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“When people show signs of giving up, that’s actually when they need you the most.”

My sister, Shilpa, began showing signs of anorexia before high school. At the time, I attributed her behavior to normal teenage stuff. But over the next ten years, I watched her body deteriorate. She passed away in 2005.

For years, I was in denial about my grief. It was easier to pretend not to be sad than face reality. 

It wasn’t until 2011, when I gave a speech to anorexia survivors and families at an event for the nonprofit Andrea’s Voice, that I broke down crying. It took me six years to speak openly about my sister.

I learned five important lessons from my sister’s illness and death, which I return to often.

First, I learned to own my feelings. When my sister and I would go to Starbucks or the movies, I could feel everyone staring at her. I convinced myself that I resented their attention because I was being protective. But the reality is that I was embarrassed to be with her. She knew it, and I did too. With the benefit of hindsight, I learned that my shame was really my problem. Not hers.

I learned to help whenever I can—and never stop. With my sister, I went through bursts of offering support. I would call her, but she wouldn’t want to talk. I fell into this mentality of thinking, “Fine. If she’s not going to try to connect, then what’s the point?” When people show signs of giving up, that’s actually when they need you the most.

I should offer empathy, not just sympathy

I learned the importance of loving the people around you. My sister had a low sense of self-worth and really just wanted to be loved. I would get angry with her because, to me, it was so simple; she just needed to eat. But it was much more complicated than that. Learning that was my fourth lesson: that I should offer empathy, not just sympathy.

Finally, I learned the importance of talking to people about all of this. As a man, I wasn’t coached on how to talk about mental illness. On top of that, I work in the American football industry, where issues like this aren’t discussed. And people of my ethnicity don’t typically acknowledge the existence of mental illness. In many immigrant families, mental illness is thought to be a fabrication of the mind. I still haven’t spoken to my parents about my sister’s death. The fact that she was a straight-A student was proof enough for my parents that, mentally, she was fine.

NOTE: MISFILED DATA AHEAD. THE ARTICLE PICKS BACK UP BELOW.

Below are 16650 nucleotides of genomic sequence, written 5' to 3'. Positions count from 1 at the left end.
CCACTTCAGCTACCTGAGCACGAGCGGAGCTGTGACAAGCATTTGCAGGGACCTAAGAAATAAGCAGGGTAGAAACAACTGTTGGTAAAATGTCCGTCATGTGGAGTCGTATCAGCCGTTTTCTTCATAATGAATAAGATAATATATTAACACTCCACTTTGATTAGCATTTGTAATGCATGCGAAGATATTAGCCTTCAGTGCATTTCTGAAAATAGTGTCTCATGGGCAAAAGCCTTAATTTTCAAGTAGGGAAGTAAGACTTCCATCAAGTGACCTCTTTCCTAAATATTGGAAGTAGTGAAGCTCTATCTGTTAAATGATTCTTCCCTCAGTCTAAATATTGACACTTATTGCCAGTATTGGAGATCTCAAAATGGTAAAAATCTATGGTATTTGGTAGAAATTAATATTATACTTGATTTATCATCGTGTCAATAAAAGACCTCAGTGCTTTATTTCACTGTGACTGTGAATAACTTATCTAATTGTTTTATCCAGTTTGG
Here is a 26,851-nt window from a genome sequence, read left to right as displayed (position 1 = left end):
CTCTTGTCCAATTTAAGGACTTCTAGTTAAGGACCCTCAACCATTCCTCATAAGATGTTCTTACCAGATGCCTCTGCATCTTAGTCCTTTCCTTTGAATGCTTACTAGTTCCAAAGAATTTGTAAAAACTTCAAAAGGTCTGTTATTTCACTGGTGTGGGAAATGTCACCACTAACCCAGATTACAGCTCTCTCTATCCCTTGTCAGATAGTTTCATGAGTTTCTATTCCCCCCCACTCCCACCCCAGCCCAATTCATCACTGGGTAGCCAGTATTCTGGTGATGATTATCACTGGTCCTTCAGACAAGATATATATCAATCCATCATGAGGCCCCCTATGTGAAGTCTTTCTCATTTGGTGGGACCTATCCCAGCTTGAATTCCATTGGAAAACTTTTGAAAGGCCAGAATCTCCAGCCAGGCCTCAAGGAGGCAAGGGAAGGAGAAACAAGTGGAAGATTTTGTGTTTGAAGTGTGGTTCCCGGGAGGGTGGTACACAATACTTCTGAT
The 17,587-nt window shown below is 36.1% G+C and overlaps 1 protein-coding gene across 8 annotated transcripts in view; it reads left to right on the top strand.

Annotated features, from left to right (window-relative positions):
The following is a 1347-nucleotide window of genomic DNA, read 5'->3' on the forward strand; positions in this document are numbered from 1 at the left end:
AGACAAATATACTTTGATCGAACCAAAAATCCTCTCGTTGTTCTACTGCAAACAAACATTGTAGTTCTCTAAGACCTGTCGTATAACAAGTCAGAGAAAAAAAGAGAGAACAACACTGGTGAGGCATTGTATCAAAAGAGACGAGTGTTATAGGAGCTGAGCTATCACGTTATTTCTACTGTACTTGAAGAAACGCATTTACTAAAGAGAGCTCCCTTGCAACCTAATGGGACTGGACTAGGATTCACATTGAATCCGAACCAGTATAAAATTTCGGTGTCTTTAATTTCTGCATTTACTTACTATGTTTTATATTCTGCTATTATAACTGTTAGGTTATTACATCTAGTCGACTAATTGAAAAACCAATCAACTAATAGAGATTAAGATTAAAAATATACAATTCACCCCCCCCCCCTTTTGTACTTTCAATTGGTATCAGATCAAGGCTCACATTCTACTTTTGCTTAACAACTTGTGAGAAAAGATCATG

So now I speak up about these issues. 

I serve on the board of Andrea’s Voice and Project HEAL, both of which promote education about eating disorders and fund treatments. If I can use my platform to speak up and help someone or their family, then I absolutely want to—for my sister’s sake and mine.


Paraag Marathe is in his 17th year with the 49ers, and first as chief strategy officer and executive vice president of football operations. In 2015, Paraag was selected as a member of the Sports Business Journal’s Forty Under 40 class and in 2016 he joined the board of directors for Project Heal, a nonprofit working to promote healthy body image and providing funding for people battling eating disorders. 

Image Credit: Melissa Lyttle/The Verbatim Agency for OptionB.Org

By Paraag Marathe

Health, Illness & Injury